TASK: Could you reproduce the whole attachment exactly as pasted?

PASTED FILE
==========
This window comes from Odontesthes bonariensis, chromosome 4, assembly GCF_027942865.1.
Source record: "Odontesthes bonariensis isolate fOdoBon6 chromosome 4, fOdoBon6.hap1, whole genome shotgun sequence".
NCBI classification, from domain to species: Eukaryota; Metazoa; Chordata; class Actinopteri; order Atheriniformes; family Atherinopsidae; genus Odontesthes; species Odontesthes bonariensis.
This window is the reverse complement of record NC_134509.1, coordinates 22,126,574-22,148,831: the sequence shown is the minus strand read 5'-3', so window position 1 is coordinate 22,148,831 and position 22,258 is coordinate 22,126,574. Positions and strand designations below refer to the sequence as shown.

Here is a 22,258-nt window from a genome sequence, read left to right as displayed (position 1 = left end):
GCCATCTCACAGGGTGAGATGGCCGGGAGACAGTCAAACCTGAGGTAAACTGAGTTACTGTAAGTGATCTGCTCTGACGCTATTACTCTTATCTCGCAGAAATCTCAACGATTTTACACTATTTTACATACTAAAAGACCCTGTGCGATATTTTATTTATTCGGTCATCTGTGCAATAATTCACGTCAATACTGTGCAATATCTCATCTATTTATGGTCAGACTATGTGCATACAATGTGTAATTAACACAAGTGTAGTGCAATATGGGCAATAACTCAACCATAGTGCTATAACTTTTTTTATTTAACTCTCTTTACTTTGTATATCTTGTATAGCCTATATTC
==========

This window comes from Odontesthes bonariensis, chromosome 4, assembly GCF_027942865.1.
Source record: "Odontesthes bonariensis isolate fOdoBon6 chromosome 4, fOdoBon6.hap1, whole genome shotgun sequence".
NCBI classification, from domain to species: Eukaryota; Metazoa; Chordata; class Actinopteri; order Atheriniformes; family Atherinopsidae; genus Odontesthes; species Odontesthes bonariensis.
This window is the reverse complement of record NC_134509.1, coordinates 22,126,574-22,148,831: the sequence shown is the minus strand read 5'-3', so window position 1 is coordinate 22,148,831 and position 22,258 is coordinate 22,126,574. Positions and strand designations below refer to the sequence as shown.

Here is a 22,258-nt window from a genome sequence, read left to right as displayed (position 1 = left end):
GCCATCTCACAGGGTGAGATGGCCGGGAGACAGTCAAACCTGAGGTAAACTGAGTTACTGTAAGTGATCTGCTCTGACGCTATTACTCTTATCTCGCAGAAATCTCAACGATTTTACACTATTTTACATACTAAAAGACCCTGTGCGATATTTTATTTATTCGGTCATCTGTGCAATAATTCACGTCAATACTGTGCAATATCTCATCTATTTATGGTCAGACTATGTGCATACAATGTGTAATTAACACAAGTGTAGTGCAATATGGGCAATAACTCAACCATAGTGCTATAACTTTTTTTATTTAACTCTCTTTACTTTGTATATCTTGTATAGCCTATATTC